The EU diplomat negotiating UK’s exit from the common trade grouping has said he is "strongly" opposed to key parts of British Prime Minister Theresa May's proposals for a future trade deal.
Chief Brexit negotiator Michel Barnier said plans for a "common rulebook" for goods but not services were not in the EU's interests. "Our own ecosystem has grown over decades," he said. "You cannot play with it by picking pieces."
This morning Theresa May had said she would not compromise on the UK government's Chequers plan. The Chequers plan proposes the UK adopt a common rule book for food and goods but not services with the European Union.
However, Barnier suggested the UK's proposals for future regulatory alignment on goods, while remaining outside the single market, also threatened the EU's future as a bloc.
"The British have a choice," he said, as reported by The Guardian. "They could stay in the single market, like Norway, which is also not a member of the EU - but they would then have to take over all the associated rules and contributions to European solidarity. It is your choice."
"But if we let the British pick the raisins out of our rules, that would have serious consequences.
"Then all sorts of other third countries could insist that we offer them the same benefits. That would be the end of the single market and the European project."
In response to the EU official’s scathing critique of the Chequers Plan, the UK government insisted its plans were "precise and pragmatic" and would work for the UK and the EU.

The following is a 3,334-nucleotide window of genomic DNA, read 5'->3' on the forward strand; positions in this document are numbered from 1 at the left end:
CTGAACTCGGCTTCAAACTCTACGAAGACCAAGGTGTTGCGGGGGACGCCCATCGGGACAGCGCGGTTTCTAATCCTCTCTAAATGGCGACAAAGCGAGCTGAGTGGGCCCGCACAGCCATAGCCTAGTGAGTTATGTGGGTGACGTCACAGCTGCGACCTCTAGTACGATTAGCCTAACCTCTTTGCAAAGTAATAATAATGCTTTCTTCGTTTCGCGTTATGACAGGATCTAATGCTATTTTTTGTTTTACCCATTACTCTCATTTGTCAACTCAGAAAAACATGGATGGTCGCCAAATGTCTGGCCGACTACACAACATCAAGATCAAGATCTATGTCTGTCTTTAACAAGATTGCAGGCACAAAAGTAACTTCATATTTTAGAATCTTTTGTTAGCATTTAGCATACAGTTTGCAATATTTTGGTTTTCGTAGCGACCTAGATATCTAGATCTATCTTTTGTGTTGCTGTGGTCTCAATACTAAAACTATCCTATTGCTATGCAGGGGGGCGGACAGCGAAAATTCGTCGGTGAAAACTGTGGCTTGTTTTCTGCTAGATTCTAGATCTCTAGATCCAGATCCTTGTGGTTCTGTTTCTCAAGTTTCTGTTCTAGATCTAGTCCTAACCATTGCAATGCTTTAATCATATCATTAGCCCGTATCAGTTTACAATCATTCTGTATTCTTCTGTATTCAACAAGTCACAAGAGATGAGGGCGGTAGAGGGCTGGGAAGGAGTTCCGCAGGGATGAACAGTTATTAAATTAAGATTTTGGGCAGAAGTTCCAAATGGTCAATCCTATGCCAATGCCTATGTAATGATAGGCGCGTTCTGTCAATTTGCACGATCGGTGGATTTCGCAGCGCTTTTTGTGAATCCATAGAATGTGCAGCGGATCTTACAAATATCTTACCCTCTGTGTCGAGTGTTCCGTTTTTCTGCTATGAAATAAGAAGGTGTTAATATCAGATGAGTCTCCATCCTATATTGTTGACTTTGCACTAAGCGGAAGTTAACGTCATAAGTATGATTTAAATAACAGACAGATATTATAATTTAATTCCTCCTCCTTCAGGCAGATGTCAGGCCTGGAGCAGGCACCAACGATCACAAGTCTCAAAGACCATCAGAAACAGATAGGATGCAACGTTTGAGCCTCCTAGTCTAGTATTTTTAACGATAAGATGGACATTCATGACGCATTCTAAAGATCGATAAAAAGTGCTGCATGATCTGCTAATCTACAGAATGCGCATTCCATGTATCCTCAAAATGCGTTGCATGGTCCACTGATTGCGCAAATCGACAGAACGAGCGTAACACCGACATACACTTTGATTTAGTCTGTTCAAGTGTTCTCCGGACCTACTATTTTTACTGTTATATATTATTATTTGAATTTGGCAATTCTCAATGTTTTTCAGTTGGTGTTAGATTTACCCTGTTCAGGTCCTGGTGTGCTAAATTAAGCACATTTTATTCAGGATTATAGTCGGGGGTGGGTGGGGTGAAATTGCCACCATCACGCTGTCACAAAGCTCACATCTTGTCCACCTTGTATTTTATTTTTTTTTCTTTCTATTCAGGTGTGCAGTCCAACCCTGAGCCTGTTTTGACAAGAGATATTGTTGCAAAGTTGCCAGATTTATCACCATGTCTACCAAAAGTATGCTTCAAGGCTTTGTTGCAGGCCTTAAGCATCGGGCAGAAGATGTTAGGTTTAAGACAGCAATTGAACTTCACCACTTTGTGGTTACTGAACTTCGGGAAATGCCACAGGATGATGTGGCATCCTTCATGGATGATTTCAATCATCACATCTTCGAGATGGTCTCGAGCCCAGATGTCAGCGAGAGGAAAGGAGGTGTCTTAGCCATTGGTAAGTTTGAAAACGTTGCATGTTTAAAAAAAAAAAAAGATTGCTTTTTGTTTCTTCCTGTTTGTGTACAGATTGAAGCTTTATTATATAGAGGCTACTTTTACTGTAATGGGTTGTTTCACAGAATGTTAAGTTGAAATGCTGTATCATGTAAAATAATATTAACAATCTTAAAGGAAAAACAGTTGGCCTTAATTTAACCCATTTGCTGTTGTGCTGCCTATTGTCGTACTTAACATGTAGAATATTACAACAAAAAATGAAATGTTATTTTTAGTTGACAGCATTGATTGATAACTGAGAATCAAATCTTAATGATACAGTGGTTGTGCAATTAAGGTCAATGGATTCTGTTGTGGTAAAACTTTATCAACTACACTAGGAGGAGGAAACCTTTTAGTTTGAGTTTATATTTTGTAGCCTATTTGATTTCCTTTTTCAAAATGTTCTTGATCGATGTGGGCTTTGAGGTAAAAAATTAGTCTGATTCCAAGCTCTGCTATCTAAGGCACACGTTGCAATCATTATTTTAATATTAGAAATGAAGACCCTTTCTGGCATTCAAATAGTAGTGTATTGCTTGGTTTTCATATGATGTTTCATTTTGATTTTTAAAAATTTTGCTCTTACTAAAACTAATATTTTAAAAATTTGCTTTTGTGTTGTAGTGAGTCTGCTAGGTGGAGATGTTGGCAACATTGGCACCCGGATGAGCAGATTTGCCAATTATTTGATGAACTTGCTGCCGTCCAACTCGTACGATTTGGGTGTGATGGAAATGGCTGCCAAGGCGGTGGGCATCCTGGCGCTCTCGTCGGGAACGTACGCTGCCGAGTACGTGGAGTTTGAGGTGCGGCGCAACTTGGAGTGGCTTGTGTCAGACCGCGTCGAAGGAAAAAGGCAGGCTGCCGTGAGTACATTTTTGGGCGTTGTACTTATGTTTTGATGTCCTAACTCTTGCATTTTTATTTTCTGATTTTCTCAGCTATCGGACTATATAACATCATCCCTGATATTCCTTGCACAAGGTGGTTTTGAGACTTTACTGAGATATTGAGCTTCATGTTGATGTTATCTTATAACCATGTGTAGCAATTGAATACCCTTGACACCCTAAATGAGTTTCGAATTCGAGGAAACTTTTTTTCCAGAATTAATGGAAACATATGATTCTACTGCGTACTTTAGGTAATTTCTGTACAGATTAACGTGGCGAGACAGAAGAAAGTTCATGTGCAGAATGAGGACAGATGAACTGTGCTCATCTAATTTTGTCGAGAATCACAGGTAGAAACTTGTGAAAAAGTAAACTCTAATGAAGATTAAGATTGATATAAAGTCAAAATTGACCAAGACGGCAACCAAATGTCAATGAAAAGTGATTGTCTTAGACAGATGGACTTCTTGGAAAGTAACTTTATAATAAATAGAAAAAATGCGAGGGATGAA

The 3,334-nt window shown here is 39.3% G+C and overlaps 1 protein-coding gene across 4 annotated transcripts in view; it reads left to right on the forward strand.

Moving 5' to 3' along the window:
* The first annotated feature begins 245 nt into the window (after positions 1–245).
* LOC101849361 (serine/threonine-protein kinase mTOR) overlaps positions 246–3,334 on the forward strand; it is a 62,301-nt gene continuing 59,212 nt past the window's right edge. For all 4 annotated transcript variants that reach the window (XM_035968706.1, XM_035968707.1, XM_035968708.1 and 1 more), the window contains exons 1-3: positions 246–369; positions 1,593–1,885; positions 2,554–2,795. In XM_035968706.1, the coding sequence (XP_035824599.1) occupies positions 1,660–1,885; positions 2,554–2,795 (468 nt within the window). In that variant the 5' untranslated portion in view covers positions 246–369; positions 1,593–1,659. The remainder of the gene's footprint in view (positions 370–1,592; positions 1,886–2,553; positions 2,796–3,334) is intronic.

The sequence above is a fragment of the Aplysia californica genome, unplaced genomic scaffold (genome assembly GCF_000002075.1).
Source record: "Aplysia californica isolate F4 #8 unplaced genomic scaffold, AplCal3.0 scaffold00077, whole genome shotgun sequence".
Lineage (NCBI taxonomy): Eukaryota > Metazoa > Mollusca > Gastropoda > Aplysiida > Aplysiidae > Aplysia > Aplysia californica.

The negotiations between the UK and the EU have an informal October deadline, but Barnier said this could be extended to mid-November.
He said another problem was that many goods now come with services attached - meaning they were hard to separate in a trade deal.
"We have a coherent market for goods, services, capital and people - our own ecosystem that has grown over decades," he said. "There are services in every product. In your mobile phone, for example, it is 20 to 40 percent of the total value."
But, it is not just the EU that has criticised the Chequers Plan. Theresa May is facing opposition from her own party that has called her plan a betrayal of the Brexit vote. Former Brexit minister David Davis on Sunday confirmed that he will be voting against Prime Minister Theresa May's plans and she also faces a rebellion from former Foreign minister Boris Johnson.
However, various business groups have warned about the possible impact on the UK of no-deal Brexit. The World Trade Organization - under whose rules the EU and UK would trade if no deal was agreed upon - said it "would not be end of the world... but it's not going to be a walk in the park".